(Bloomberg) -- French industrial production dropped much further than expected at the start of the year, adding to signs that the euro area’s second largest economy is struggling to regain momentum after the energy crisis. 

Output in January fell 1.1% from the previous month, while economists surveyed by Bloomberg had expected only a 0.1% contraction. Statistics agency Insee also revised down December’s figure to a 0.4% expansion from 1.1% previously. 

The French economy has slowed to near stagnation in recent months after showing greater resilience than other European countries to the energy crisis and weak global demand in the first part of 2022.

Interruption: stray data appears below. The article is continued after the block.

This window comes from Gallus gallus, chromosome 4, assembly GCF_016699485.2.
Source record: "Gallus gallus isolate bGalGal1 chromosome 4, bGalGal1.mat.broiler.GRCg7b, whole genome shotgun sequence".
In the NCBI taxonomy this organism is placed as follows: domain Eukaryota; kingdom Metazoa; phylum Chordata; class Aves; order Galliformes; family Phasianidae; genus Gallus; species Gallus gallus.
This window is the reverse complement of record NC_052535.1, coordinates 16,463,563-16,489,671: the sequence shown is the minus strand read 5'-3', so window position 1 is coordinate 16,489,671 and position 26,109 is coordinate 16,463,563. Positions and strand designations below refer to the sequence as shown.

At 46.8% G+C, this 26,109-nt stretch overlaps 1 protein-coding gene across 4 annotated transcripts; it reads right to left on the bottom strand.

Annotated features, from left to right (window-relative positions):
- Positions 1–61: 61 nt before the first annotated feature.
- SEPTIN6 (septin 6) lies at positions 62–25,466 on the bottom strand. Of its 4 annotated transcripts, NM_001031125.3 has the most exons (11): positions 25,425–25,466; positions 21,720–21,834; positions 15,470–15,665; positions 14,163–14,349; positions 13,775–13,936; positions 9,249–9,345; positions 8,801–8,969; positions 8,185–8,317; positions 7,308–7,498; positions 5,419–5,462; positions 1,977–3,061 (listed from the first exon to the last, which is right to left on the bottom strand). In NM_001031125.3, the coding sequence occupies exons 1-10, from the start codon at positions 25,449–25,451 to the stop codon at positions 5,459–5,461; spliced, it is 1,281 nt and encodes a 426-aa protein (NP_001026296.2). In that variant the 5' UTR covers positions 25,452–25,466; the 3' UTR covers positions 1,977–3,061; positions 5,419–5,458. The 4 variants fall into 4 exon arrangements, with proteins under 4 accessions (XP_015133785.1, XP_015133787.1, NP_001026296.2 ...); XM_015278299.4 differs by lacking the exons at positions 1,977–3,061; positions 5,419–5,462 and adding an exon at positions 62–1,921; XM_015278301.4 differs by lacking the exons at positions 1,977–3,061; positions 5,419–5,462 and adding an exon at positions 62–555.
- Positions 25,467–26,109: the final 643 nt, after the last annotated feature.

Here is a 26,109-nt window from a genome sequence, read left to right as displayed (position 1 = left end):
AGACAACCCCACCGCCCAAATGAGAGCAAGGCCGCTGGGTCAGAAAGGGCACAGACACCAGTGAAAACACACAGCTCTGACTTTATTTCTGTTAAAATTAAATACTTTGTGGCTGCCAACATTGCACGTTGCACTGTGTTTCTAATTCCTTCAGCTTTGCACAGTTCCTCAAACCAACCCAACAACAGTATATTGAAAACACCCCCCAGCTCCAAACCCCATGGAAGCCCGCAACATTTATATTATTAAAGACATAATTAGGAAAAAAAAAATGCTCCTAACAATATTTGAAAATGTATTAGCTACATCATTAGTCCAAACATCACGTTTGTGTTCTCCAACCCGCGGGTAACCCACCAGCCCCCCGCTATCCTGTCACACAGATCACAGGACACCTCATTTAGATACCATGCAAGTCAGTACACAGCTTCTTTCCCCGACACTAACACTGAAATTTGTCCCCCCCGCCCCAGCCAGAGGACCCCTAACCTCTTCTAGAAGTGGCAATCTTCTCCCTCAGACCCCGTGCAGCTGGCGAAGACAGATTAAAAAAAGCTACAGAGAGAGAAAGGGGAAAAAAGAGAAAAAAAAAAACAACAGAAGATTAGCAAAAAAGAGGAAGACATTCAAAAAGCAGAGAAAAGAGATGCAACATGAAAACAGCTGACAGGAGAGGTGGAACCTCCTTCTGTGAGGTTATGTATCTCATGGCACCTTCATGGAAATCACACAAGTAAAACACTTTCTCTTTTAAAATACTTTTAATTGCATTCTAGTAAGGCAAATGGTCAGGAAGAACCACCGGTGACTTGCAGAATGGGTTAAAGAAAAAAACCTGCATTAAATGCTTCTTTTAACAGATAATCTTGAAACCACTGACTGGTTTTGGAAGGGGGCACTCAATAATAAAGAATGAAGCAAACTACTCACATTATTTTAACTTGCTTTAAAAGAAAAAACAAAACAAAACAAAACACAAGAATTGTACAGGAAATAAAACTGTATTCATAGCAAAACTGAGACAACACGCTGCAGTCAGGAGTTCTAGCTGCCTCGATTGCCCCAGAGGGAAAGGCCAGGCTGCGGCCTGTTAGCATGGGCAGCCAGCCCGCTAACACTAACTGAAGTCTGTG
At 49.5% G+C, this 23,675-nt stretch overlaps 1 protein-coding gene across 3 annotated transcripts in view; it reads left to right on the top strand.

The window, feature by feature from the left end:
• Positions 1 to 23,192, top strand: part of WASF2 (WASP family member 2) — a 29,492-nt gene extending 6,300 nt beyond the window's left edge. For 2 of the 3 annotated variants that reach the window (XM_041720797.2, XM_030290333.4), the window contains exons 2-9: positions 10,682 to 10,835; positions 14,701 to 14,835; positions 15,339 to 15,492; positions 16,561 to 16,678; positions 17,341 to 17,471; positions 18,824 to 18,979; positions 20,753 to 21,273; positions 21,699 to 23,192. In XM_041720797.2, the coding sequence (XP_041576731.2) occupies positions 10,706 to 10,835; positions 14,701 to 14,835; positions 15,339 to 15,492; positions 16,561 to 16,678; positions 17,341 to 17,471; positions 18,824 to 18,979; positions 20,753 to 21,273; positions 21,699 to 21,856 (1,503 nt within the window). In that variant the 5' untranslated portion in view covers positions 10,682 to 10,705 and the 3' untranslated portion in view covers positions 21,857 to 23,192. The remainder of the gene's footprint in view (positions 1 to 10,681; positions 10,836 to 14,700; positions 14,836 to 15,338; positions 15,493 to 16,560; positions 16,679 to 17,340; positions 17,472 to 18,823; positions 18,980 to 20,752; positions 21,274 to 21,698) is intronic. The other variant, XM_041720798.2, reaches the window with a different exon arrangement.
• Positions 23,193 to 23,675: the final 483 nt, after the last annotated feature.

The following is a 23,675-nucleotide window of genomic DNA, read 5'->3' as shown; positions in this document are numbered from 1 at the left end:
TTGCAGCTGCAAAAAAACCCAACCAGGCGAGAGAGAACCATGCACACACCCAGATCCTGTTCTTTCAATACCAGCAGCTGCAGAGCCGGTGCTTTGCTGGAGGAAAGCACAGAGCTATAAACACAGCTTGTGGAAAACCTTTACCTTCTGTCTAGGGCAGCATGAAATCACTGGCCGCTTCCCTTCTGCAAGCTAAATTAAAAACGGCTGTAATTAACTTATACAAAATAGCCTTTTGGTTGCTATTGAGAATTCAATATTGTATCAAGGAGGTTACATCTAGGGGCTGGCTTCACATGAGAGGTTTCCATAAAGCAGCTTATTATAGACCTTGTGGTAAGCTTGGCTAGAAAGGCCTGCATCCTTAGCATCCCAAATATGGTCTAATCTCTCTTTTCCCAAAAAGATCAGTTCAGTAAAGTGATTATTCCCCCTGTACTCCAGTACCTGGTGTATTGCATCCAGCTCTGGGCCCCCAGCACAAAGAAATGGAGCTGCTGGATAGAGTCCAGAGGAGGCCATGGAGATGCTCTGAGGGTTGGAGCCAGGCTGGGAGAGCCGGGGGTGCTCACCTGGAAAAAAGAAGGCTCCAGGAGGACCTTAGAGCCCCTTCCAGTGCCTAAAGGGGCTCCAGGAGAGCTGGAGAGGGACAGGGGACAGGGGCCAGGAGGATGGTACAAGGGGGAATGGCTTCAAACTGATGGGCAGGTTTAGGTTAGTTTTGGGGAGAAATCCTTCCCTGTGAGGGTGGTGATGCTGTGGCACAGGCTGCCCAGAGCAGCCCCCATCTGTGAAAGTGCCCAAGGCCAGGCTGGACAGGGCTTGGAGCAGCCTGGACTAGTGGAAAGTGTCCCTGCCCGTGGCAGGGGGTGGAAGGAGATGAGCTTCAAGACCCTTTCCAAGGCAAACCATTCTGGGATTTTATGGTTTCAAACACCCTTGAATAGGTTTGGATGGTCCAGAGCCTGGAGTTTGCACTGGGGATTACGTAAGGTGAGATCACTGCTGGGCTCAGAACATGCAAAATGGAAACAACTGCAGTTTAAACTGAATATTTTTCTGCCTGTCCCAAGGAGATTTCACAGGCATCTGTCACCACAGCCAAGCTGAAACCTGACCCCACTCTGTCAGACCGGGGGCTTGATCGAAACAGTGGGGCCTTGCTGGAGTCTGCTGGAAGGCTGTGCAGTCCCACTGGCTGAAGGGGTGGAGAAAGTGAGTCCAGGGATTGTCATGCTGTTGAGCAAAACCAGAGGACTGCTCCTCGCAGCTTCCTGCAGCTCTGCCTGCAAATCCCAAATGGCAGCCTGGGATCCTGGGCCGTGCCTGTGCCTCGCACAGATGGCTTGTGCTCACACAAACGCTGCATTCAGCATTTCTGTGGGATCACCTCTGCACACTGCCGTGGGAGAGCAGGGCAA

Last month, the government cut its forecast for growth this year to 1% from 1.4%, citing a geopolitical tensions, a slowdown in China and recession in Germany. 

French Finance Minister Bruno Le Maire has since called for Europe to address its underlying growth difficulties. He has also put pressure on the European Central Bank to ease its restrictive policy by saying that the fight against inflation has been won. 

But most ECB Governing Council members have signaled they want to see more progress on combating inflation before adjusting their stance. Economists don’t expect any change in policy at a meeting this Thursday. 

The French data on Tuesday showed manufacturing output was particularly weak at the start of the year with a 1.6% contraction in January — the sharpest month-on-month drop since October 2022. Production of transport materials, including automobiles, dropped 5.3%. 

--With assistance from Ainhoa Goyeneche and Joel Rinneby.

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